Zalando is a European company based in Berlin, Germany, that is equal parts fashion retailer and a tech startup. What started as an online shoe store in 2008, is now the continent's biggest wholesaler, delivering items to 23 countries and 49 million customers, from more than 5,800 brands.
The online platform, which calls itself 'Europe’s most fashionable tech company', has been at the forefront of digitising fashion in Europe. Zalando combines fashion and technology by employing Artificial Intelligence (AI) to ensure that its 49 million customers get the best out of the 1.4 million products available on the platform, that would have otherwise been difficult to encounter. The use of AI at the company can be divided into two major areas; optimising logistics and fraud detection; and customer-related use, such as size recommendation, and personal shopping experience.
Zalando currently employs around 120 researchers that work specifically on machine learning, with some of these focusing on customer needs and how to make their experience better using AI. According to Vilma Sirainen, a senior product designer with Zalando, three of the main problem areas for a Zalando customer are 'combining separate pieces into outfits and that they are within their price range', 'feeling overwhelmed with the amount of choice', and 'not relating to the products they’re seeing on the platform'.
Zalando has been looking to address these issues with the launch of the Algorithmic Fashion Companion (AFC) in 2018, a machine learning algorithm that identifies different items of clothing and makes suggestions for an outfit based on previous purchases by the customer. Zalando trains AFC from the thousands of orders its customers make each day, as well as through the 200,000 outfits created specifically by stylists from the company's own personal styling service called 'Zalon'. This ensures that while most of the AFC algorithm is the result of repeated purchases by the customer, the human element plays a vital role so that customers are not stuck in a 'fashion bubble' of their choosing. Zalando CEO, Robert Gentz, himself has called the company's fashion curation process, "about the art as much as it’s about the science".
There are, of course, challenges that every fashion retailer and customer recognise when buying clothes and shoes online. Choosing the right size and fit of the item is not always as easy as when you are trying the item in person. Zalando has already eliminated part of this worry for customers by taking on the risk to ensure that customers can return any unwanted items to the store at no cost, promising a full refund upon their return. In order to reduce the amount of returns - which currently stands at an average of 50%, Zalando has sought to make use of AI so that any items bought, fit the customer appropriately and look as they were advertised online.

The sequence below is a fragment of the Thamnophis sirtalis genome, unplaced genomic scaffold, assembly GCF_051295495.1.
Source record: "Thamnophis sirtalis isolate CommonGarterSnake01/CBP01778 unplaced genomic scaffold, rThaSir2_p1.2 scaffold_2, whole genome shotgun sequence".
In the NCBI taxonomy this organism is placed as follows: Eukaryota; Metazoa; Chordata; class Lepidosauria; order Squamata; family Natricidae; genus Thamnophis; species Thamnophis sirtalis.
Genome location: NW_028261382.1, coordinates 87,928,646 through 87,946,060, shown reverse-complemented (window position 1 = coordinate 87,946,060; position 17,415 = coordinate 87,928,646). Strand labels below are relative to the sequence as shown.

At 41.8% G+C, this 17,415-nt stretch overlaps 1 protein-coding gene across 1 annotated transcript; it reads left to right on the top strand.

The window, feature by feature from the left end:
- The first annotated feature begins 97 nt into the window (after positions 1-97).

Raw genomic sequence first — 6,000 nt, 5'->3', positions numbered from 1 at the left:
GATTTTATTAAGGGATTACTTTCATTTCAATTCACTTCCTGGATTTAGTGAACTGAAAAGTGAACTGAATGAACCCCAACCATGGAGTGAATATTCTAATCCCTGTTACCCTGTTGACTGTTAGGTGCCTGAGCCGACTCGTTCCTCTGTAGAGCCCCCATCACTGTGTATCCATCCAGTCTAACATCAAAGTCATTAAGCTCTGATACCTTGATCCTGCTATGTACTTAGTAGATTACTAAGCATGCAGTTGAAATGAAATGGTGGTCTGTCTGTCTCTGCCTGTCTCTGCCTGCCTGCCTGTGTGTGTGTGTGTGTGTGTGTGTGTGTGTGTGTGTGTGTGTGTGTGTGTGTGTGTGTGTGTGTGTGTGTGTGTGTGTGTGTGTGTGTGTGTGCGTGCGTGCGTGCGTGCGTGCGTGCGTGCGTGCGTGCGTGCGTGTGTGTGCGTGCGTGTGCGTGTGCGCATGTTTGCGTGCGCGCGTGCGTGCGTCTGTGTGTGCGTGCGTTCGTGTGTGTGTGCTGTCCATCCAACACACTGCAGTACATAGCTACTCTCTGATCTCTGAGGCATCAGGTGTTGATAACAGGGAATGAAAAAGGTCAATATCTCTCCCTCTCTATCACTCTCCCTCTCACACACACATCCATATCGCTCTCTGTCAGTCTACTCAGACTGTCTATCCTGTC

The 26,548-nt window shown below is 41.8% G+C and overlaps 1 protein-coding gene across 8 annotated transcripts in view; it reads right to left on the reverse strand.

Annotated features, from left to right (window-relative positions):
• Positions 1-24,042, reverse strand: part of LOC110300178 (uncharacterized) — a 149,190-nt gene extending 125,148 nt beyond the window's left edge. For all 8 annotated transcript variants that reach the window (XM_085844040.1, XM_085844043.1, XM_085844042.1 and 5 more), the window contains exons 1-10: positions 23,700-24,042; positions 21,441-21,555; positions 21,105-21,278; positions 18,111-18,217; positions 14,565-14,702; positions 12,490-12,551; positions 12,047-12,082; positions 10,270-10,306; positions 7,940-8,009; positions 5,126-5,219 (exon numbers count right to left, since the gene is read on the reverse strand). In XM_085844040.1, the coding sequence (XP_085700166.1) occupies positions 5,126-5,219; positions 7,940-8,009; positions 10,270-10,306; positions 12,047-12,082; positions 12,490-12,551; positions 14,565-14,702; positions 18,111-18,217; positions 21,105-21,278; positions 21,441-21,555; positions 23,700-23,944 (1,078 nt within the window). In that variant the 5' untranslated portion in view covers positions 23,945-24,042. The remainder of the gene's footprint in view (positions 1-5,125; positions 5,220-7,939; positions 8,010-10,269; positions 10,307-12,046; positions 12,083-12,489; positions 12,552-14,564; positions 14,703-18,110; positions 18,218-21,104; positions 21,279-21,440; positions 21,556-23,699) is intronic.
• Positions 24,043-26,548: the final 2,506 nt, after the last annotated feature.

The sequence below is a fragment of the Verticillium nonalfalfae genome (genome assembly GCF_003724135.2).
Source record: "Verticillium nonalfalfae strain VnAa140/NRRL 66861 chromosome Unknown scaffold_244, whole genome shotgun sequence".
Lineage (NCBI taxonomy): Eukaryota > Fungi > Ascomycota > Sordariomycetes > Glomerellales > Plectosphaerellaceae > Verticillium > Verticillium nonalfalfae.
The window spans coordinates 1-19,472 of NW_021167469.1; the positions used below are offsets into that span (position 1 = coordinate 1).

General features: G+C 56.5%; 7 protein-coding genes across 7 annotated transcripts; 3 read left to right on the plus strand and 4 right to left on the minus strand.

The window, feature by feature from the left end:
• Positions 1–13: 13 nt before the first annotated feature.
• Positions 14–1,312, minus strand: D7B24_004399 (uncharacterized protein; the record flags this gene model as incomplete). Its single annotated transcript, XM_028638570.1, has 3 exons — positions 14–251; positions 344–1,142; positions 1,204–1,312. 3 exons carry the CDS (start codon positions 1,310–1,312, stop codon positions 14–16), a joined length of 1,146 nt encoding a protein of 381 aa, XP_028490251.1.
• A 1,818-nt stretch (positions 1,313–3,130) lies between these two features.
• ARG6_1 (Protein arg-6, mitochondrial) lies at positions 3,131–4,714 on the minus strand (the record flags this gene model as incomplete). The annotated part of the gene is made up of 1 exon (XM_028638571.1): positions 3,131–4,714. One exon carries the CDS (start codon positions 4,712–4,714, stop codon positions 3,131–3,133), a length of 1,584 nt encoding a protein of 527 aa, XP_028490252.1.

The company has also looked at acquiring niche startups to help with this, including the 2020 acquisition of 'Fision', a company based in Zurich that creates "precise virtual 3D models of bodies and garments", with the aim to improve the online shopping experience. Zalando hopes to use its newly acquired knowledge to gauge why certain items are being returned by the customer, which then allows AFC to produce even better results when recommending certain products. Gentz says that improvements in this regard have already been registered - the company has been able to reduce returns related to sizing issues by 10%. The rapid progress made in augmented reality (AR) will continue to help eliminate the need for a physical changing room and further reduce returns.
Zalando's use of AI does not stop at customer-facing technology. The company continues to enhance its service by using AI to ensure that its logistical issues are solved as efficiently as possible, avoid fraud, and keep up with seasonal demand. The CEO of Zalando has recently said that an interesting challenge that the company is currently dealing with concerns logistics, or more specifically where to put certain items targeted for specific customers in the company's numerous warehouses, in order to minimise delivery times and avoid single-item shipments.
AI is an integral part of warehouse logistics too, including with sorting, packing and delivery. Robots at fulfillment centres have been assisting humans by identifying and picking up items and delivering them to specific packing stations, while smart algorithms have allowed for better understanding of how and when the parcel will be delivered to the customer, depending on the type of delivery method that was chosen.
As Zalando looks to the future - from eliminating fast fashion, to reducing single-use plastics in packaging - the use of AI and data within the company will only increase, as 'Europe’s most fashionable tech company' will seek to continue dominating a more environmentally-conscious world, while keeping a competitive edge that made it a household name in Europe in the first place.